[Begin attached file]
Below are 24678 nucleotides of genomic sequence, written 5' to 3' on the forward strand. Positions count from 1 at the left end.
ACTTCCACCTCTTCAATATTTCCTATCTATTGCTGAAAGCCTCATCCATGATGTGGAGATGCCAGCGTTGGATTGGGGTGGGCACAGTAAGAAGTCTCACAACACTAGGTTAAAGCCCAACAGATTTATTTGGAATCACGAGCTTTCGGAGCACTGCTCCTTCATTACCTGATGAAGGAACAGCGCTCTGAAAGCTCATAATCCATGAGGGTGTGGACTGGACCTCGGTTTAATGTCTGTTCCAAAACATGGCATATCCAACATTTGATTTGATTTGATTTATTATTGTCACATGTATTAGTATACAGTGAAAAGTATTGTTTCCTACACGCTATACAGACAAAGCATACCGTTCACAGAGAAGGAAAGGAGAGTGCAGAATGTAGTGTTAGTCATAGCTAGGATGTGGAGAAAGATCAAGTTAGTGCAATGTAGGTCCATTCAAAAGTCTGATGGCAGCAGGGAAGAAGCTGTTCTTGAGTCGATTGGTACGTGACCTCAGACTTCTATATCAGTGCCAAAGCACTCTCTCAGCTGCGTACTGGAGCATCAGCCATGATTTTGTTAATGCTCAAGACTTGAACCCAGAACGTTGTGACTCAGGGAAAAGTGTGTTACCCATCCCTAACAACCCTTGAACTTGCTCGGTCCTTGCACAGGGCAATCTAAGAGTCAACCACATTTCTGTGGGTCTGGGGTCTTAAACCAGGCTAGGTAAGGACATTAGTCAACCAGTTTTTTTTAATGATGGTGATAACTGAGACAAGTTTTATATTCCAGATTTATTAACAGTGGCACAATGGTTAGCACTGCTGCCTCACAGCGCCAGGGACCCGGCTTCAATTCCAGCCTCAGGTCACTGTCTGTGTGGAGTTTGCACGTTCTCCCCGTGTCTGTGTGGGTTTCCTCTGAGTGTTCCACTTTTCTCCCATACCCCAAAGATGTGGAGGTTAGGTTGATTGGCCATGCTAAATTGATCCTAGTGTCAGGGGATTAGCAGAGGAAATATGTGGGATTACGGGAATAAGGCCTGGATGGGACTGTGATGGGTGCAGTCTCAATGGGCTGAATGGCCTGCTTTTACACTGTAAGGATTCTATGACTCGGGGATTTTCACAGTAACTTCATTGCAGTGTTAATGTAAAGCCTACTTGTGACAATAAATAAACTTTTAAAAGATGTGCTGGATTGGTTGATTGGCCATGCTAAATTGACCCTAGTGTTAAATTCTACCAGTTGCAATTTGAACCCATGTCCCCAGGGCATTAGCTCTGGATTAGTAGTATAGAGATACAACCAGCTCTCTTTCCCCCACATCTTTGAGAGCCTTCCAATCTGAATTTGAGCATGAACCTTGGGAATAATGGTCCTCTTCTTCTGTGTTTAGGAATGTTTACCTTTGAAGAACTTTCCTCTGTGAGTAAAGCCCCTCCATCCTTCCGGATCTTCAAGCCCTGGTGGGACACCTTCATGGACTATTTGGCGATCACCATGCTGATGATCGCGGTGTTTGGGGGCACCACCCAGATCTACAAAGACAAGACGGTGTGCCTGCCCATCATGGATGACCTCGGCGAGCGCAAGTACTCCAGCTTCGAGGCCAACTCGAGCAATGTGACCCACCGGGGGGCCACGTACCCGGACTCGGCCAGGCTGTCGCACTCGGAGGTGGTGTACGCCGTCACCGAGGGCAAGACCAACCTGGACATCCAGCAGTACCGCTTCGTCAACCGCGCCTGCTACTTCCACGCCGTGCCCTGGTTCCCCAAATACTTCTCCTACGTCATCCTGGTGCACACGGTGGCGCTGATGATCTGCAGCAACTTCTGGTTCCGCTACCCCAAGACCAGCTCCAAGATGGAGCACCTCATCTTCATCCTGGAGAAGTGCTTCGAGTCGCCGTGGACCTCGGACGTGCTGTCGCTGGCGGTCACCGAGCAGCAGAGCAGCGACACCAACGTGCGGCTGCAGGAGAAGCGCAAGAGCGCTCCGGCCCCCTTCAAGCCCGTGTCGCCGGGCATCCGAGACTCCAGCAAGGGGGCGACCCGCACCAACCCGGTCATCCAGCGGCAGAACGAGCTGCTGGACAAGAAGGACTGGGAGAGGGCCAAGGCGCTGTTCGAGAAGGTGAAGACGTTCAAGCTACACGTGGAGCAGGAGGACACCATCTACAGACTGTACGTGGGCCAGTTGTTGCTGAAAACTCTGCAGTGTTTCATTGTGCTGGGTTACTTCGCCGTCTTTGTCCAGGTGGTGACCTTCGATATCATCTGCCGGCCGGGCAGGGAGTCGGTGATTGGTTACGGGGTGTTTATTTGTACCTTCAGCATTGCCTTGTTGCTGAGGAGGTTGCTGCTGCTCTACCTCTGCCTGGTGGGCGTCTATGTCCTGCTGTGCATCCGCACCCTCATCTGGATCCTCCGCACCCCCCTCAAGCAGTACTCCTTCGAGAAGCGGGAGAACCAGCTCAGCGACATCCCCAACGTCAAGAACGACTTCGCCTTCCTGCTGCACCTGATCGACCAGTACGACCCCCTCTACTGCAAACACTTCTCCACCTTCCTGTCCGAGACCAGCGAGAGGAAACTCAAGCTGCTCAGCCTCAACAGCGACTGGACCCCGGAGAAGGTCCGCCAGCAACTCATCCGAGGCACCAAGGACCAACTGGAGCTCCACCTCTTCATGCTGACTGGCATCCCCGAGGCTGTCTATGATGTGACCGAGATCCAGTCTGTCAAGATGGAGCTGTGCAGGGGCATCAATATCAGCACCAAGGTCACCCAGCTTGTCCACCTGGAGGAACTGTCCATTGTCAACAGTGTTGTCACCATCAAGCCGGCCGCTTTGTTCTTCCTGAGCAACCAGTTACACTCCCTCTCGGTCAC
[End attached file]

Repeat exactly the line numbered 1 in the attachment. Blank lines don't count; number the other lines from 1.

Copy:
Below are 24678 nucleotides of genomic sequence, written 5' to 3' on the forward strand. Positions count from 1 at the left end.